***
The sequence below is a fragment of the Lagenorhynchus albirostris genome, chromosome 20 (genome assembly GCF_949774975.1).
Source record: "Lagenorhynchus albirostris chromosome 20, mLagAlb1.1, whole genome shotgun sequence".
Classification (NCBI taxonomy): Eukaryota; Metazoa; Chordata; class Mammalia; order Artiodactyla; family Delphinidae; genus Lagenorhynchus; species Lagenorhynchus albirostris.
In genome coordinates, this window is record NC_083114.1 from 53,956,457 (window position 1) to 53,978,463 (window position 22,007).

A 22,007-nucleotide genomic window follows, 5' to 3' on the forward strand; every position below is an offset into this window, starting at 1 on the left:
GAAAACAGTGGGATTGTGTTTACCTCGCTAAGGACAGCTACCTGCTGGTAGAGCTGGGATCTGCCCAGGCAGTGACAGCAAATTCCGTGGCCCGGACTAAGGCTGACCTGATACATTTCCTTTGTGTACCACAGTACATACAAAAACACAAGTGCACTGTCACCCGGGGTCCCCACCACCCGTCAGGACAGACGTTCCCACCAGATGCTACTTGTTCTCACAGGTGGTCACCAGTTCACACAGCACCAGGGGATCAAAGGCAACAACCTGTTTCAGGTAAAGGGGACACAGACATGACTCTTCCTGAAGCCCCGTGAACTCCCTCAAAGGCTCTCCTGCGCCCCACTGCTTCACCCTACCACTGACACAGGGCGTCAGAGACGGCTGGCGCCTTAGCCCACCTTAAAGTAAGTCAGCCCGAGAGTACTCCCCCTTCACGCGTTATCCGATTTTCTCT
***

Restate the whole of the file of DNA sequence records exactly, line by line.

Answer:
The sequence below is a fragment of the Lagenorhynchus albirostris genome, chromosome 20 (genome assembly GCF_949774975.1).
Source record: "Lagenorhynchus albirostris chromosome 20, mLagAlb1.1, whole genome shotgun sequence".
Classification (NCBI taxonomy): Eukaryota; Metazoa; Chordata; class Mammalia; order Artiodactyla; family Delphinidae; genus Lagenorhynchus; species Lagenorhynchus albirostris.
In genome coordinates, this window is record NC_083114.1 from 53,956,457 (window position 1) to 53,978,463 (window position 22,007).

A 22,007-nucleotide genomic window follows, 5' to 3' on the forward strand; every position below is an offset into this window, starting at 1 on the left:
GAAAACAGTGGGATTGTGTTTACCTCGCTAAGGACAGCTACCTGCTGGTAGAGCTGGGATCTGCCCAGGCAGTGACAGCAAATTCCGTGGCCCGGACTAAGGCTGACCTGATACATTTCCTTTGTGTACCACAGTACATACAAAAACACAAGTGCACTGTCACCCGGGGTCCCCACCACCCGTCAGGACAGACGTTCCCACCAGATGCTACTTGTTCTCACAGGTGGTCACCAGTTCACACAGCACCAGGGGATCAAAGGCAACAACCTGTTTCAGGTAAAGGGGACACAGACATGACTCTTCCTGAAGCCCCGTGAACTCCCTCAAAGGCTCTCCTGCGCCCCACTGCTTCACCCTACCACTGACACAGGGCGTCAGAGACGGCTGGCGCCTTAGCCCACCTTAAAGTAAGTCAGCCCGAGAGTACTCCCCCTTCACGCGTTATCCGATTTTCTCT